The altar was given a new prominence.   If you look at Liverpool Catholic Cathedral or Leyland parish church, which were built before the reforms but were influenced by the ideas behind the reforms, everything is centred around the altar which is an imposing table of stone.   The new liturgy was centred on the altar, not on the tabernacle.   It is the place of sacrifice and, therefore, the place of God's presence, his mercy-seat or throne, just as in the Holy of Holies.  Its surface is where heaven and earth meet, where the Father sends the Spirit to make manifest the presence of his Son as our sacrifice to the Father and as the Father's gift to us as food.   It is so sacred that some liturgists did not want either candles or book on the altar, let alone a crucifix - but this was impractical.   Also, how can you give liturgical expression to the idea that the Church is the Mass and the Mass is the Church?   This was an idea that had been sown among theologians, Orthodox and Catholic, by Afanassiev, a canon law professor in the Institut Saint Serge in Paris.   How could we express this idea in the liturgy?   It may surprise Orthodox readers, especially those who rejected the changes, that my own inspiration was the icon of the "Hospitality of Abraham" by A. Rublev. In the Mass and at that table we as Church participate in the very life of God!!!  I knew that Orthodox express their immense respect for the altar by putting it behind an iconstasis; while we westerners show our respect for the altar by exposing it.   I put the difference at the level of our liturgical differences with the Semitic people: Jews and Syrian Orthodox show their respect by covering their heads when they pray; while we take our hats off when we enter a church for the same reason.   In all those years, I never heard given as a reason for having the priest facing the people that it is because he needs to see them, or they need to see him. Both priest and people need to see the altar (at least, in the West ).  Although I have been present at Masses where priests have behaved as though the really significant thing is the connection between them  and the people;  I have always put this down to liturgical ignorance;  so I was shocked when I read that Cardinal Ratzinger believed that the reason behind the change is to enable priest and people to watch each other!!   As he said, "What a ridiculous idea!" - but the idea came from him!!   It is an "aunt sally" to knock down and not the real reason. The "hermeneutic of continuity" that he advocates and is so important, if applied consistently, must lead us to notice that in the extraordinary use and in the ordinary use, what they have in common is that both priest and people face the altar: and that is the liturgical truth, equally true in both versions of the Roman Rite.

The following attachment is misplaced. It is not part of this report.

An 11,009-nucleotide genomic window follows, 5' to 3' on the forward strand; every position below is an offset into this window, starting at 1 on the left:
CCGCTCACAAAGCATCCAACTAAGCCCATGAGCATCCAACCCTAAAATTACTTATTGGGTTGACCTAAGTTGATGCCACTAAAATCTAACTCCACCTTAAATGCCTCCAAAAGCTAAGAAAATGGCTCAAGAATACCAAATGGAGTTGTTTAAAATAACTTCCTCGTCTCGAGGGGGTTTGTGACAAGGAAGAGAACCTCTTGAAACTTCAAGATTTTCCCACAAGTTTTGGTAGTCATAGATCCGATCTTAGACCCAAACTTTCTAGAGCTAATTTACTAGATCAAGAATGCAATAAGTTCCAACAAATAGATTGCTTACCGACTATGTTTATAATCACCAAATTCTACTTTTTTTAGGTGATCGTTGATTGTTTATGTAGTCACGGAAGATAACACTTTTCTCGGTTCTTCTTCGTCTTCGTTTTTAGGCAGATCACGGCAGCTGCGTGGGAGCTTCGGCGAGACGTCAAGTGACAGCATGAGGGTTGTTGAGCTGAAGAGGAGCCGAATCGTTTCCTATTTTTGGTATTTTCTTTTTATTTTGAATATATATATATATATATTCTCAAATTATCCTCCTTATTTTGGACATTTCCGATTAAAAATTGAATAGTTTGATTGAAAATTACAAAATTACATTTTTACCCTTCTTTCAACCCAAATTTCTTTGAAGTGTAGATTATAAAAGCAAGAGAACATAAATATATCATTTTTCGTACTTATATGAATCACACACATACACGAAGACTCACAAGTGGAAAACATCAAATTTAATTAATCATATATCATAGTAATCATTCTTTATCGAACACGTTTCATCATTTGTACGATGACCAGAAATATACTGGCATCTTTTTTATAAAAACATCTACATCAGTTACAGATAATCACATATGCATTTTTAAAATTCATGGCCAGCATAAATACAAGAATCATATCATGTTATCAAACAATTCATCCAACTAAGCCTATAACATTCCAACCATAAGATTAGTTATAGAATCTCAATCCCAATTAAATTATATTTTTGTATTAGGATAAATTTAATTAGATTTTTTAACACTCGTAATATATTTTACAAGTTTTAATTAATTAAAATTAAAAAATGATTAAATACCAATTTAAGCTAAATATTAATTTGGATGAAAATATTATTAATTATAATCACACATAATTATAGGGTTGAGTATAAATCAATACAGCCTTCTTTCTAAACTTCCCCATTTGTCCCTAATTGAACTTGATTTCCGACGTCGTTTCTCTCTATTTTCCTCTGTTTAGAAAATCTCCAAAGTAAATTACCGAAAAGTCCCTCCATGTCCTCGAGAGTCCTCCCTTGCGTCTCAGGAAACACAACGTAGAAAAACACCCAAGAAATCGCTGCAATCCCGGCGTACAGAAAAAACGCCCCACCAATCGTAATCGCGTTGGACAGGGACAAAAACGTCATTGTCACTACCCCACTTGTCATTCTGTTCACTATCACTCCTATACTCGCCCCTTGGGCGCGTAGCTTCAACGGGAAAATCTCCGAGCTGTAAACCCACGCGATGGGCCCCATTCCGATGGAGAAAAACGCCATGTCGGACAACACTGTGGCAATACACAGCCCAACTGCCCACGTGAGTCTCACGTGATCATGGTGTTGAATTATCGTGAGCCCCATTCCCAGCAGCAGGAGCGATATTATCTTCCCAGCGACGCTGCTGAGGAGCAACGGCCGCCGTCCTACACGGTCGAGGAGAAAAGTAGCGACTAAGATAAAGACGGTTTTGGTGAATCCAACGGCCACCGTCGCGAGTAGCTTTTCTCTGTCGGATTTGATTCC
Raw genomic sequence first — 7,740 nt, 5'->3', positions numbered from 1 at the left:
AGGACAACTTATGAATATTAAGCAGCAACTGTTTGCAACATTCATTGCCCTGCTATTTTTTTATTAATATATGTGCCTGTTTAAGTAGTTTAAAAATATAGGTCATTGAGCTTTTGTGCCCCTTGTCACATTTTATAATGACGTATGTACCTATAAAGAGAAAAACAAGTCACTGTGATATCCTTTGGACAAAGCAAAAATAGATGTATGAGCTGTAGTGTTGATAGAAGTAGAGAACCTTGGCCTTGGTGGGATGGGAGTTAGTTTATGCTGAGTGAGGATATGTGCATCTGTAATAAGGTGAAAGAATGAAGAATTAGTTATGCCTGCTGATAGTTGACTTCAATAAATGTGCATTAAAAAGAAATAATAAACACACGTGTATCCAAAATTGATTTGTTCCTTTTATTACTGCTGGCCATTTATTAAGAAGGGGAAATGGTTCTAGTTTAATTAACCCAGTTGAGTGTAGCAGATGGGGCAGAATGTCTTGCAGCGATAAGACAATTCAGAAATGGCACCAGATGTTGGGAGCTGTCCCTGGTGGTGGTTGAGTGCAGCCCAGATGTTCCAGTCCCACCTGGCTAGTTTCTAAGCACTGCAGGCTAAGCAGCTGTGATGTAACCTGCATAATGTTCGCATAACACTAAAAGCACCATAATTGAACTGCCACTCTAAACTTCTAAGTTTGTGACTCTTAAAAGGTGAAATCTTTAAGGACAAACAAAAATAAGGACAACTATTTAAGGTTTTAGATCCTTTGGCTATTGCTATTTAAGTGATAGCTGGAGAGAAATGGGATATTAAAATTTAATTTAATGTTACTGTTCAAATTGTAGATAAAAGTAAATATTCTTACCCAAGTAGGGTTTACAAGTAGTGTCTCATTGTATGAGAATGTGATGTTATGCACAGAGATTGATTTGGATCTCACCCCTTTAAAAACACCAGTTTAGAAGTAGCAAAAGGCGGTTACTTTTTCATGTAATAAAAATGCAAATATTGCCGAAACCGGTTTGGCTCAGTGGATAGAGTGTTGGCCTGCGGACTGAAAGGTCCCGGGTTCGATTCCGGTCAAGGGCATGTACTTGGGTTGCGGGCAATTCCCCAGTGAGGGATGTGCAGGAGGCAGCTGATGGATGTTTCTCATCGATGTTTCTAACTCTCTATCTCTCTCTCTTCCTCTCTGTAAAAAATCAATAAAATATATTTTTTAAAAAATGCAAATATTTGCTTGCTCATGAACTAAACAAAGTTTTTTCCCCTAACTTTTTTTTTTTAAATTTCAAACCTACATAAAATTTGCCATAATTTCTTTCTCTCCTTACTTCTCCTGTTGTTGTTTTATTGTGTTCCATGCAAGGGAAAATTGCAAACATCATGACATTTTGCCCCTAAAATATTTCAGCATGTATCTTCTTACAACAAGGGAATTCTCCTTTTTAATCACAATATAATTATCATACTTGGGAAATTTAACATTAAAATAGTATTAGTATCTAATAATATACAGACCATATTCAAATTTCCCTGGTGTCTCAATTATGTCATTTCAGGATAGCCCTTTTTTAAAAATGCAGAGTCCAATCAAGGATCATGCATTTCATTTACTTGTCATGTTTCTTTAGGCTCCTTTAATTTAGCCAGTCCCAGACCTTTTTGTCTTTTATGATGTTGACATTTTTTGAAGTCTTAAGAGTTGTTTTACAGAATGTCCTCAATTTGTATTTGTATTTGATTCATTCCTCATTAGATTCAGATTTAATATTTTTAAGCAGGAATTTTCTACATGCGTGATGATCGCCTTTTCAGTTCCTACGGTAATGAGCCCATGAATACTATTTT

2)   Another problem that had to be corrected was the enormous presence of the Roman Rite in the Catholic Church at the expense of others..   During the centuries after the Council of Trent, the Catholic authorities had pursued a policy of liturgical imperialism based on the false premise that what is Roman is superior to any other expression of Catholicism. This was unCatholic and sectarian.    Until the 17th century, a large part of Italy was Byzantine, very often in communion with pope and patriarch, but not converts from one church to another.   Also, the Gallican rite disappeared in France except for the rite of Lyons that is limited to that city.  The Mozarabic Rite, which is very rich in liturgical material, was confined to a chapel in Toledo Cathedral.   Eastern Rites existed, but they were confined, like Indians in their reservations, to their geographical areas and had no means by which they could expand, and many eastern churches had become latinized.    All rites were equal, but some rites were more equal than others.  This meant that the "post sanctus" and the epiclesis had no place in Catholic thinking or spirituality.      Do we change the Roman Canon by inserting a "post-sanctus" and an epiclesis?   But the Roman Canon is as ancient as any other and has its own integrity and balance.   Do we simply adopt an Eastern anaphora as an alternative or to be celebrated on certain days?   But that would confuse the faithful who, quite rightly in the Roman rite, accept the moment of consecration as the words of institution.    The only alternative was new eucharistic prayers which split the epiclesis into two, as in Alexandria, but they would have to be made out of traditional materials.   This is what happened. The Catholic Catechism says that "the unfathomable richness of the Mystery of Christ is such that no liturgical tradition can fully express it," and that the different liturgical traditions complement each other (1201).   That being the case, the world wide dominance of the Roman Rite, expressing as it does only one tradition, albeit a very important one, has brought about the need to recuperate something of what was lost from the rites that died out because of its advance and to be open to the other traditions.   In Archbishop Hilarion's words, the liturgy is the Gospel according to the Church; and, just as each of the four gospels expresses the same Gospel, each in its own way, yet together they form a whole, so each liturgical tradition expresses the fullness of the Christian Mystery, each in its own way, while together they form a whole.